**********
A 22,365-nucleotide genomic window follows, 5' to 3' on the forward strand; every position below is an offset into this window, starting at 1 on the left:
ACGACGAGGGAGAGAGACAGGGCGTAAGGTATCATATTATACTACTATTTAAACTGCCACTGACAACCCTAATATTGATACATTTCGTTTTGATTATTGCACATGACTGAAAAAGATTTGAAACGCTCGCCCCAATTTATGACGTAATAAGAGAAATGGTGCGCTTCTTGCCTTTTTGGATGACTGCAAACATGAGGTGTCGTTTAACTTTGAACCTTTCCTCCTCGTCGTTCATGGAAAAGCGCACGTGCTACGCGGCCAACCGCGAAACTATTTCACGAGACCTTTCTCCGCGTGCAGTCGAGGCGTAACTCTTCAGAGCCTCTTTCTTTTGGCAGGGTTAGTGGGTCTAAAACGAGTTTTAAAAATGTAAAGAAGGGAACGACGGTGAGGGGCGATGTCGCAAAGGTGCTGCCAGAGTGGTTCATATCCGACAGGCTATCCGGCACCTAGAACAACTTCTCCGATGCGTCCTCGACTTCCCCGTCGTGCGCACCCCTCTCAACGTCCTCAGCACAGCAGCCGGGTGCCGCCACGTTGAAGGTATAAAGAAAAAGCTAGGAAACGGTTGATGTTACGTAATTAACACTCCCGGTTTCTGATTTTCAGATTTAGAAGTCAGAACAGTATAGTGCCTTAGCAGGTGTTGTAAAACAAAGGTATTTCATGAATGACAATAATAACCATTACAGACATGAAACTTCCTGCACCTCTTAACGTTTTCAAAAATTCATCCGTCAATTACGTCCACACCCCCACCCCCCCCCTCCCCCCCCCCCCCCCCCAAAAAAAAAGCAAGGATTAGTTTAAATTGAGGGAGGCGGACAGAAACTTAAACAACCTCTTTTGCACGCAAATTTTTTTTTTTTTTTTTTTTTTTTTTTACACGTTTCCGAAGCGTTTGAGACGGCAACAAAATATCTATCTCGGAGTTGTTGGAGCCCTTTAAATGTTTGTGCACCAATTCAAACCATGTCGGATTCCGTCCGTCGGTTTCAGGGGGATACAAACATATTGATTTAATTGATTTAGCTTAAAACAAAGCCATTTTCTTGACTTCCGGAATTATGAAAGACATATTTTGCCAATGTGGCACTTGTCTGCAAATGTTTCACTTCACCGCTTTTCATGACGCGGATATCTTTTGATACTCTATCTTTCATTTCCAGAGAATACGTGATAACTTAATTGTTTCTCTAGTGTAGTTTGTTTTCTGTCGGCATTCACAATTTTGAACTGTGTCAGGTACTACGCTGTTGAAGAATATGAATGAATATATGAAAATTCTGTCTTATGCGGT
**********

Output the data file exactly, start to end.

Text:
A 22,365-nucleotide genomic window follows, 5' to 3' on the forward strand; every position below is an offset into this window, starting at 1 on the left:
ACGACGAGGGAGAGAGACAGGGCGTAAGGTATCATATTATACTACTATTTAAACTGCCACTGACAACCCTAATATTGATACATTTCGTTTTGATTATTGCACATGACTGAAAAAGATTTGAAACGCTCGCCCCAATTTATGACGTAATAAGAGAAATGGTGCGCTTCTTGCCTTTTTGGATGACTGCAAACATGAGGTGTCGTTTAACTTTGAACCTTTCCTCCTCGTCGTTCATGGAAAAGCGCACGTGCTACGCGGCCAACCGCGAAACTATTTCACGAGACCTTTCTCCGCGTGCAGTCGAGGCGTAACTCTTCAGAGCCTCTTTCTTTTGGCAGGGTTAGTGGGTCTAAAACGAGTTTTAAAAATGTAAAGAAGGGAACGACGGTGAGGGGCGATGTCGCAAAGGTGCTGCCAGAGTGGTTCATATCCGACAGGCTATCCGGCACCTAGAACAACTTCTCCGATGCGTCCTCGACTTCCCCGTCGTGCGCACCCCTCTCAACGTCCTCAGCACAGCAGCCGGGTGCCGCCACGTTGAAGGTATAAAGAAAAAGCTAGGAAACGGTTGATGTTACGTAATTAACACTCCCGGTTTCTGATTTTCAGATTTAGAAGTCAGAACAGTATAGTGCCTTAGCAGGTGTTGTAAAACAAAGGTATTTCATGAATGACAATAATAACCATTACAGACATGAAACTTCCTGCACCTCTTAACGTTTTCAAAAATTCATCCGTCAATTACGTCCACACCCCCACCCCCCCCCTCCCCCCCCCCCCCCCCCAAAAAAAAAGCAAGGATTAGTTTAAATTGAGGGAGGCGGACAGAAACTTAAACAACCTCTTTTGCACGCAAATTTTTTTTTTTTTTTTTTTTTTTTTTTACACGTTTCCGAAGCGTTTGAGACGGCAACAAAATATCTATCTCGGAGTTGTTGGAGCCCTTTAAATGTTTGTGCACCAATTCAAACCATGTCGGATTCCGTCCGTCGGTTTCAGGGGGATACAAACATATTGATTTAATTGATTTAGCTTAAAACAAAGCCATTTTCTTGACTTCCGGAATTATGAAAGACATATTTTGCCAATGTGGCACTTGTCTGCAAATGTTTCACTTCACCGCTTTTCATGACGCGGATATCTTTTGATACTCTATCTTTCATTTCCAGAGAATACGTGATAACTTAATTGTTTCTCTAGTGTAGTTTGTTTTCTGTCGGCATTCACAATTTTGAACTGTGTCAGGTACTACGCTGTTGAAGAATATGAATGAATATATGAAAATTCTGTCTTATGCGGT